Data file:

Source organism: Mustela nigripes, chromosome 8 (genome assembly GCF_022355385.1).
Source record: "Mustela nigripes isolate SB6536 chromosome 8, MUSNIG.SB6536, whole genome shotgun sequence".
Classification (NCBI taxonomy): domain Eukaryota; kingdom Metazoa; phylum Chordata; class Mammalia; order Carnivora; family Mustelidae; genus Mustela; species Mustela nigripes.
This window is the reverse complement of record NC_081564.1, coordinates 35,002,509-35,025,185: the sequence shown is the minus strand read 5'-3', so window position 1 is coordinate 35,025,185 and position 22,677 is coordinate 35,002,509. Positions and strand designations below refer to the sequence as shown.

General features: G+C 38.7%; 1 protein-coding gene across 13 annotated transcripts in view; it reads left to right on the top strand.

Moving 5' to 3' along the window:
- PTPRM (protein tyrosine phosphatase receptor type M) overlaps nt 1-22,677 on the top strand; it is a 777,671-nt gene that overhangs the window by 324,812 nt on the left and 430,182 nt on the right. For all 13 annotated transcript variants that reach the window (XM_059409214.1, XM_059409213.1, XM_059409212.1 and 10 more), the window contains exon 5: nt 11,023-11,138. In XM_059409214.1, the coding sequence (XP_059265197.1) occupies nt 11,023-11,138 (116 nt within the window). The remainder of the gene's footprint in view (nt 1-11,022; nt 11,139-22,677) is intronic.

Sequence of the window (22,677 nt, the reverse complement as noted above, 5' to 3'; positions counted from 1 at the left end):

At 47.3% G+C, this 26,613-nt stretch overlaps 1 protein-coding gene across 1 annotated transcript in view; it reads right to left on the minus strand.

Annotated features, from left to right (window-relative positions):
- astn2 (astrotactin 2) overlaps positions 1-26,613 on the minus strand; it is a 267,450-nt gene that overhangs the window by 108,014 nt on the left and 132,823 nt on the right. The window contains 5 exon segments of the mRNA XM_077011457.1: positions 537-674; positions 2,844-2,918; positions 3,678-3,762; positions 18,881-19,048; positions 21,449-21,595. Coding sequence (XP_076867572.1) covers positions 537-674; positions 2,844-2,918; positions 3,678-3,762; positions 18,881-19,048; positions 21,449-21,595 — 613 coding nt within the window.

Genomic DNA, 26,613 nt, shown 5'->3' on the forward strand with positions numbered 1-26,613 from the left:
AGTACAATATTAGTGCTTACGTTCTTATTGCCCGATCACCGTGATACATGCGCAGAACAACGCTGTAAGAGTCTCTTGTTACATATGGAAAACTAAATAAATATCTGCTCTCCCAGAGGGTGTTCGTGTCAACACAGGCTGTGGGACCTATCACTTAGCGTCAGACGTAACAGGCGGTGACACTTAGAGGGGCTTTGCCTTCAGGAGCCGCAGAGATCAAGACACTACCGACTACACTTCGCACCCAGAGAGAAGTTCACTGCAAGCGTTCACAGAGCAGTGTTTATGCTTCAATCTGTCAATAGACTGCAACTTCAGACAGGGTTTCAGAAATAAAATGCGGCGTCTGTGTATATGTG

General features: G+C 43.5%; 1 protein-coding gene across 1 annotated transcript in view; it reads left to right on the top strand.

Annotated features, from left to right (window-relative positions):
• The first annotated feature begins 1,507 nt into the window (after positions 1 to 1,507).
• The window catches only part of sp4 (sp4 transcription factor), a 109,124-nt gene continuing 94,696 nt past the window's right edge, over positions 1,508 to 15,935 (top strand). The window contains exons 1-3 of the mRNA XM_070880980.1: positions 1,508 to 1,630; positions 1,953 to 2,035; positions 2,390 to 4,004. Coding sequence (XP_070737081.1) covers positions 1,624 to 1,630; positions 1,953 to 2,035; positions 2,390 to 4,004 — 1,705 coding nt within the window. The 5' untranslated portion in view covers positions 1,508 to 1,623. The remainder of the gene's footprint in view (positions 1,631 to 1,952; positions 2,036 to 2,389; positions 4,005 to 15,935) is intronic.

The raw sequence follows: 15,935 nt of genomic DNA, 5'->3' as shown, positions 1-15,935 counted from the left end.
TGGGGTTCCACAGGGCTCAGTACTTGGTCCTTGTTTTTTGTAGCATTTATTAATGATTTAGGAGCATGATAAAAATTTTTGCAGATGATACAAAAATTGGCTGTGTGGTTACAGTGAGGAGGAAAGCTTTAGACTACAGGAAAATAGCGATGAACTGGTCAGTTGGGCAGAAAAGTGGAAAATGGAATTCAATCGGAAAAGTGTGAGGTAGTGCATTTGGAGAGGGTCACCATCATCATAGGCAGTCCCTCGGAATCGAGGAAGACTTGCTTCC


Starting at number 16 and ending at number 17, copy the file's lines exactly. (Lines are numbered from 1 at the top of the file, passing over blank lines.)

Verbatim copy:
• The first annotated feature begins 1,507 nt into the window (after positions 1 to 1,507).
• The window catches only part of sp4 (sp4 transcription factor), a 109,124-nt gene continuing 94,696 nt past the window's right edge, over positions 1,508 to 15,935 (top strand). The window contains exons 1-3 of the mRNA XM_070880980.1: positions 1,508 to 1,630; positions 1,953 to 2,035; positions 2,390 to 4,004. Coding sequence (XP_070737081.1) covers positions 1,624 to 1,630; positions 1,953 to 2,035; positions 2,390 to 4,004 — 1,705 coding nt within the window. The 5' untranslated portion in view covers positions 1,508 to 1,623. The remainder of the gene's footprint in view (positions 1,631 to 1,952; positions 2,036 to 2,389; positions 4,005 to 15,935) is intronic.